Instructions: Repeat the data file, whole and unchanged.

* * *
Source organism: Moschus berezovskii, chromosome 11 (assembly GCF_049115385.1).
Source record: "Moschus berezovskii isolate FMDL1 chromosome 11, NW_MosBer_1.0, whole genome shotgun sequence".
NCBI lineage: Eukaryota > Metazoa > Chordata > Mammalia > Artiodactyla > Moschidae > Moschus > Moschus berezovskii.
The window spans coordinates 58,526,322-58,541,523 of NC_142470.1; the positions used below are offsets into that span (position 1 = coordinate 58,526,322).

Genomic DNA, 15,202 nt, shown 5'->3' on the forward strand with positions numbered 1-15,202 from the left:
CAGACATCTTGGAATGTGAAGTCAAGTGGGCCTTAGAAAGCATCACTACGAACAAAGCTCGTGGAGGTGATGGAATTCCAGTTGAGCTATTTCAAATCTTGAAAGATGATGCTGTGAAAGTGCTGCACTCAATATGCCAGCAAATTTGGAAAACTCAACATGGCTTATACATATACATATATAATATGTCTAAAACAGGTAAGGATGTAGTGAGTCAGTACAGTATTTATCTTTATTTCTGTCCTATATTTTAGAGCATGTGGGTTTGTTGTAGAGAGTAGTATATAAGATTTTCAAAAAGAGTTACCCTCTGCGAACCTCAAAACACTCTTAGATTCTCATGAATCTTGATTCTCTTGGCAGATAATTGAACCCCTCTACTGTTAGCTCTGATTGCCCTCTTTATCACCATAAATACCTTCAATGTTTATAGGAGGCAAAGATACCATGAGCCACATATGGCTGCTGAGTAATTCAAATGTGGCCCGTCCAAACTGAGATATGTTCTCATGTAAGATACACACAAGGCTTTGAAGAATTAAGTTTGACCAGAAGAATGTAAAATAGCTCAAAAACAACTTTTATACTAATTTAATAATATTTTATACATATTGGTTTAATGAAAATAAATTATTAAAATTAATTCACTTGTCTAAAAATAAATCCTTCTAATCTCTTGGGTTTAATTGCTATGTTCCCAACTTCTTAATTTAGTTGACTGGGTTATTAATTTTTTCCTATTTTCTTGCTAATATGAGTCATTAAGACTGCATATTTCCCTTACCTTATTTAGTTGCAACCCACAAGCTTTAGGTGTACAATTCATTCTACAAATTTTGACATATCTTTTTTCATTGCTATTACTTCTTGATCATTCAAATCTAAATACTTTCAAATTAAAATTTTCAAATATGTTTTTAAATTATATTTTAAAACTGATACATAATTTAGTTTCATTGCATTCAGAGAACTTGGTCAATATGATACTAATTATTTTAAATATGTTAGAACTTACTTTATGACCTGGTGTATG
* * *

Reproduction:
Source organism: Moschus berezovskii, chromosome 11 (assembly GCF_049115385.1).
Source record: "Moschus berezovskii isolate FMDL1 chromosome 11, NW_MosBer_1.0, whole genome shotgun sequence".
NCBI lineage: Eukaryota > Metazoa > Chordata > Mammalia > Artiodactyla > Moschidae > Moschus > Moschus berezovskii.
The window spans coordinates 58,526,322-58,541,523 of NC_142470.1; the positions used below are offsets into that span (position 1 = coordinate 58,526,322).

Genomic DNA, 15,202 nt, shown 5'->3' on the forward strand with positions numbered 1-15,202 from the left:
CAGACATCTTGGAATGTGAAGTCAAGTGGGCCTTAGAAAGCATCACTACGAACAAAGCTCGTGGAGGTGATGGAATTCCAGTTGAGCTATTTCAAATCTTGAAAGATGATGCTGTGAAAGTGCTGCACTCAATATGCCAGCAAATTTGGAAAACTCAACATGGCTTATACATATACATATATAATATGTCTAAAACAGGTAAGGATGTAGTGAGTCAGTACAGTATTTATCTTTATTTCTGTCCTATATTTTAGAGCATGTGGGTTTGTTGTAGAGAGTAGTATATAAGATTTTCAAAAAGAGTTACCCTCTGCGAACCTCAAAACACTCTTAGATTCTCATGAATCTTGATTCTCTTGGCAGATAATTGAACCCCTCTACTGTTAGCTCTGATTGCCCTCTTTATCACCATAAATACCTTCAATGTTTATAGGAGGCAAAGATACCATGAGCCACATATGGCTGCTGAGTAATTCAAATGTGGCCCGTCCAAACTGAGATATGTTCTCATGTAAGATACACACAAGGCTTTGAAGAATTAAGTTTGACCAGAAGAATGTAAAATAGCTCAAAAACAACTTTTATACTAATTTAATAATATTTTATACATATTGGTTTAATGAAAATAAATTATTAAAATTAATTCACTTGTCTAAAAATAAATCCTTCTAATCTCTTGGGTTTAATTGCTATGTTCCCAACTTCTTAATTTAGTTGACTGGGTTATTAATTTTTTCCTATTTTCTTGCTAATATGAGTCATTAAGACTGCATATTTCCCTTACCTTATTTAGTTGCAACCCACAAGCTTTAGGTGTACAATTCATTCTACAAATTTTGACATATCTTTTTTCATTGCTATTACTTCTTGATCATTCAAATCTAAATACTTTCAAATTAAAATTTTCAAATATGTTTTTAAATTATATTTTAAAACTGATACATAATTTAGTTTCATTGCATTCAGAGAACTTGGTCAATATGATACTAATTATTTTAAATATGTTAGAACTTACTTTATGACCTGGTGTATG